Nelson Mandela: The Lamentations of Jeremiah And The Crown Of Eternal Life
NELSON Mandela is dead. From passive resistance against apartheid to charges of treason; to ANC violence; to life imprisonment on Robben Island; to international symbol of hope; to respected global statesman; to Nobel Laureate; to President of South Africa; to World Elder and a remaining lifetime dedicated to peace and reconciliation. It was as though his life had an appointment with destiny – to be a living incarnation of grace and forgiveness, writes Cranmer.
He made a famous walk to freedom after 27 years on Robben Island. Thousands greeted him in ecstasy. Now he has made his final walk to eternal freedom to be in the presence of Christ. And the Heavenly Host greeted him in raptures of Hallelujah!
In his 1992 Easter sermon to the Zionist Christian Church in the holy city of Moria, he began with the Lamentations of Jeremiah:
Remember, O Lord, what is come upon us:
consider, and behold our reproach,
Our land is turned over to strangers, our homes to foreigners,
We are orphans and fatherless, our Mothers are as widows,
We have to pay for our water; and our wood is sold unto us,
Our necks are under the yoke of oppression, we labour, and we have no rest.
He spoke as ‘fellow worshipper’; his presence there was ‘an act of communion’; ‘an act of renewal and rededication’, observing that the festival of Easter, which is so closely linked with the festival of the Passover, marks the rebirth of the resurrected Messiah,
who without arms,
without police and covert special forces,
without hit squads or bands of vigilantes,
overcame the mightiest state during his time.
This great festival of rejoicing marks the victory of the forces of life over death of hope over despair.
As we bow our heads in prayerful worship this day, our minds cannot but dwell on the evil of violence that today stalks our land. We cannot but call to mind the cries of mothers violated, brutalised and outraged by armed foreign mercenaries and killers in our midst.
As we lower our heads in supplication to the Lord of Hosts, the blood-curdling battle cries of armed men, sweeping through a township like a swarm of locusts in a maize field, ring in our ears, and we know that in some home, this night shall be night for mourning.
We pray with you for the blessings of peace! We pray with you for the blessings of love! We pray with you for the blessings of freedom! We pray with you for the blessings of reconciliation among all the people of South Africa!
…In its own way, the Zionist Christian Church was expressing what we of the ANC, two years later, tried to assert and have fought to entrench, as the basis of the politics of our country. That principle so eloquently simple but yet so profound, has moved thousands through the ages to strive for a better world. We restate it today for emphasis: – The brother and sisterhood of all human beings, and the common fatherhood of God Almighty!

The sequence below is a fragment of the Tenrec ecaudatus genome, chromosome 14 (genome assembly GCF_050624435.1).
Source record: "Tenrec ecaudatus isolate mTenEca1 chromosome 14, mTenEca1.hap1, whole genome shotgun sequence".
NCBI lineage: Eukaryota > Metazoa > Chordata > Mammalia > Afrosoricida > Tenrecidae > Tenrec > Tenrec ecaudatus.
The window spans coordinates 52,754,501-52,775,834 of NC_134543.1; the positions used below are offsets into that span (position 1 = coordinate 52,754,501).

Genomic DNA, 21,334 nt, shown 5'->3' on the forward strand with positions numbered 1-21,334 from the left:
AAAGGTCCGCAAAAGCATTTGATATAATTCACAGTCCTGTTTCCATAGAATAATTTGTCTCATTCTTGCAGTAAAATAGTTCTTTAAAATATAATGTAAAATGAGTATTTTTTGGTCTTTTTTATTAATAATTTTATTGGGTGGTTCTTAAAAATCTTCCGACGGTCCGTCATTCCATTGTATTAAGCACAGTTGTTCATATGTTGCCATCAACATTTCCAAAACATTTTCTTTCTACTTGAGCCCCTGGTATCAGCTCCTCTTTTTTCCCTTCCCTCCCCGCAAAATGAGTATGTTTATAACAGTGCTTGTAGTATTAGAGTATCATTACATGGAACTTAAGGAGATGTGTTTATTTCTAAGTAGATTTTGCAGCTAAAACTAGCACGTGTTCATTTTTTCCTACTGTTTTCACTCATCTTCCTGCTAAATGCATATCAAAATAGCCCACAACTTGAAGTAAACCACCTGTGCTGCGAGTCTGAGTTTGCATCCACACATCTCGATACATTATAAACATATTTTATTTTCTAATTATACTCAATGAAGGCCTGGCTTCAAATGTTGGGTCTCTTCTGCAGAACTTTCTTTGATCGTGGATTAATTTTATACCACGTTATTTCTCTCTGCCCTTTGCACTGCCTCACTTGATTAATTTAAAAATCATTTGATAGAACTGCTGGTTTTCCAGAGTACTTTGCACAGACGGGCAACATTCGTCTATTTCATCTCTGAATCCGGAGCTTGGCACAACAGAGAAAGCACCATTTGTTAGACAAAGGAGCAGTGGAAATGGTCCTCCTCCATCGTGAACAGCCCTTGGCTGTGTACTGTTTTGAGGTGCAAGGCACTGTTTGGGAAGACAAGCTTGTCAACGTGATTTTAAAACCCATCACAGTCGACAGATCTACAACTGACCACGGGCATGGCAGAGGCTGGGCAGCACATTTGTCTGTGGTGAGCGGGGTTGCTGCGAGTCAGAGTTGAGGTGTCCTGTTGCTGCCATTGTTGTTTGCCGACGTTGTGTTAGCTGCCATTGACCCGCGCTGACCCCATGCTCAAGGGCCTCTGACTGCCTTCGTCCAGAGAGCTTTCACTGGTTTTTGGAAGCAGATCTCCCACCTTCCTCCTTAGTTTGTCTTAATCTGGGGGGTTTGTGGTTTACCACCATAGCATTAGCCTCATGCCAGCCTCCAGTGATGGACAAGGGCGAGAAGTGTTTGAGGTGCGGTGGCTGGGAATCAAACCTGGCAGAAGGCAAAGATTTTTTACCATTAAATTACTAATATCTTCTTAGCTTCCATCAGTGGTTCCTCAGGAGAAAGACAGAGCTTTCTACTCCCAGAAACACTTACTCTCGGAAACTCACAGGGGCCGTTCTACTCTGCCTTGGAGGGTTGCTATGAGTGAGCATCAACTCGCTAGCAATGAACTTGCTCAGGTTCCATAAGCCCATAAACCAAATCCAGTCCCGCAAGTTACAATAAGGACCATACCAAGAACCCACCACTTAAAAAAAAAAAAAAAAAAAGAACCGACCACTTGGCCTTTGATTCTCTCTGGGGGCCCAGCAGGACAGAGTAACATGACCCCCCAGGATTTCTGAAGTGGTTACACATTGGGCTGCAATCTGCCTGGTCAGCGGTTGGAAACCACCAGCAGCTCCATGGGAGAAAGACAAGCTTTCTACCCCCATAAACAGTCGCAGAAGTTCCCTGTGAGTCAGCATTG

Nelson Mandela became the embodiment of a nation yearning for freedom; of singular devotion to justice; of fervent belief in principle; of tenacious refusal to give in to torture and persecution.
He stood firm, and suffered a 27-year-long exile, during which everything must have seemed impossible, wretched, hopeless.
But he endured and finally triumphed, proclaiming from the mountaintops that all people – be they black or white, be they brown or yellow, be they rich or poor, be they wise or fools – are created in the image of the Creator and are his children. What faith he must have had. He explained his political theology:
We of the African National Congress: its leadership and its membership, shall sooner break the laws and defy the fanciful wishes of mortal men when we know that in so doing we are being obedient to God. And in obedience to God we declare that all South Africans – be they Christians, Muslims, Jews Hindus, Buddhists – have an equal and untrammelled right to worship God as they see fit. No government should have the right to prescribe religious observance for the citizens of this country.
We cannot begin to comprehend the darkness and bitter loneliness that he suffered. He dared to cry ‘Let my people go!’ as they were arrested, detained, tortured, imprisoned, shot, killed and executed.
Just for being black.
But he never gave up. He ran the race for justice, freedom and peace, parting the waters and opening the way to the promised land of full equality and democracy. For him, there was no such thing as partial freedom.
And now he has won the Crown of Eternal Life.
Blessed are the peacemakers, for they will be called children of God.